Chun’s son unloaded condos
According to sources from the prosecution, investigators are looking into the sales of two luxurious units in Itaewon, Seoul, by Chun Jae-yong, the former president’s second son.
A special investigation team of the Seoul Central District Prosecutors’ Office questioned Tuesday a 37-year-old woman who purchased the properties with her husband, prosecution sources told the JoongAng Ilbo.
Chun sold the properties on June 27, the same day the National Assembly approved a special law to go after all members of the Chun family to find hidden assets purchased with money from the former president’s slush funds.
The woman and her husband bought the two condominiums for 3 billion won ($2.69 million), the sources said.
The prosecution suspects Chun Jae-yong rushed to dispose of the properties because the law enabled the government to not only attach assets of the former president but also to relatives suspected of colluding with him to hide the wealth.
Profits earned by investing the former president’s slush funds can also be confiscated by the government.
Chun ruled the country from 1980 to 1988 and was convicted in 1997 of accepting bribes and running slush funds during his presidency.
He was ordered to pay 220.5 billion won in fines, but he still has an outstanding balance of 167.2 billion won and has said he has no money to pay the rest.
The prosecution launched a campaign earlier this month to go after the entire Chun family.
Homes and offices of the former president, his children, relatives and associates were raided, and expensive artworks and financial records were confiscated.
According to the prosecution, Chun Jae-yong purchased three condominiums in Itaewon in 2001 under the name of his property management company, BL Assets.
The seed money of the investment came from bearer bonds worth more than 16.7 billion won that he received from his grandfather in 2000, the sources said.
An earlier probe by the prosecutors already proved that the bearer bonds were purchased with the former president’s slush funds. In a later trial, a court ruled that part of the money to purchase the bonds came from Chun Doo Hwan.
The prosecution has learned that Chun Jae-yong used complicated methods to launder the bonds. They were allegedly stored in safety deposit boxes under other people’s name and then sold through securities accounts created in the names of homeless people.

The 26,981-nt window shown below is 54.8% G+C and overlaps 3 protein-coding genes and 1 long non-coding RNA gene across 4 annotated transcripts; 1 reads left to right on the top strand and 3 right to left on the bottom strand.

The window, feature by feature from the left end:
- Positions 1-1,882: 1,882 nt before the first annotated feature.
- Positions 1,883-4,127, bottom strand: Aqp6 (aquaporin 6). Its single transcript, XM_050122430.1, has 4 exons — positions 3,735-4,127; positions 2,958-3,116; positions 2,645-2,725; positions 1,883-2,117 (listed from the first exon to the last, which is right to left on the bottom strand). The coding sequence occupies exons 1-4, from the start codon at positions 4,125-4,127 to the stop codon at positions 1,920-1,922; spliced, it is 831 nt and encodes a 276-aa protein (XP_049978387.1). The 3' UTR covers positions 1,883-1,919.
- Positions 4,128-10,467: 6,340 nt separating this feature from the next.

The proceeds were stored in seven accounts under other people’s names and later invested.
About 2 billion won of the money was used to purchase the Itaewon properties.
Prosecution sources said they will be able to confiscate the money Chun Jae-yong earned by selling the properties last month because they have proven the link between the townhouses and the former president’s slush funds.
If the buyers signed a fake contract to help Chun change the ownership of the properties, she will face criminal indictment, the prosecution said.
“This provides a missing connection between the bearer bonds of Chun Doo Hwan and the current wealth of the Chun family for the first time in almost a decade,” a prosecution source said yesterday.
During its investigation into Hyundai Group slush funds in 2004, the prosecution uncovered more than 16.7
billion won worth of bearer bonds owned by Chun Jae-yong.
The Seoul High Court ruled in 2007 that 7.355 billion won of that sum came from the former president, while the rest came from Lee Gyu-dong, father of the former first lady.
Chun Jae-yong challenged the tax authorities’ decision to levy a gift tax on the money and filed a lawsuit. The ruling from that trial in 2008 said the former president’s slush funds actually financed the entire investment of 16.75 billion won in bearer bonds, not just a part of it.
The Seoul High Court made the ruling at the time, pointing out that Lee had actually worked as the former president’s money manager.
The bonds, however, were not collected to pay the former president’s fines because the prosecutors missed the deadline to change the ownership of the bearer bonds.
In addition to their chase after the bearer bonds, prosecutors also confiscated seven safety deposit boxes owned by the Chun family and seized the valuables inside.
According to the prosecution source, the safety deposit boxes were registered under the name of Chun’s brother-in-law, Lee Chang-seok. The raids at the banks took place on Tuesday.
The prosecutors seized 50 savings bankbooks containing large deposits and 40 pieces of jewelry, including diamonds inside of the safety deposit boxes.
The prosecutors also discovered records of financial transactions and began an analysis into the flow of the money.
The prosecution also obtained the records of stock investments made by the Chun family and 47 associates over the past 20 years from brokerage houses.
BY LEE DONG-HYUN, SER MYO-JA [firstname.lastname@example.org]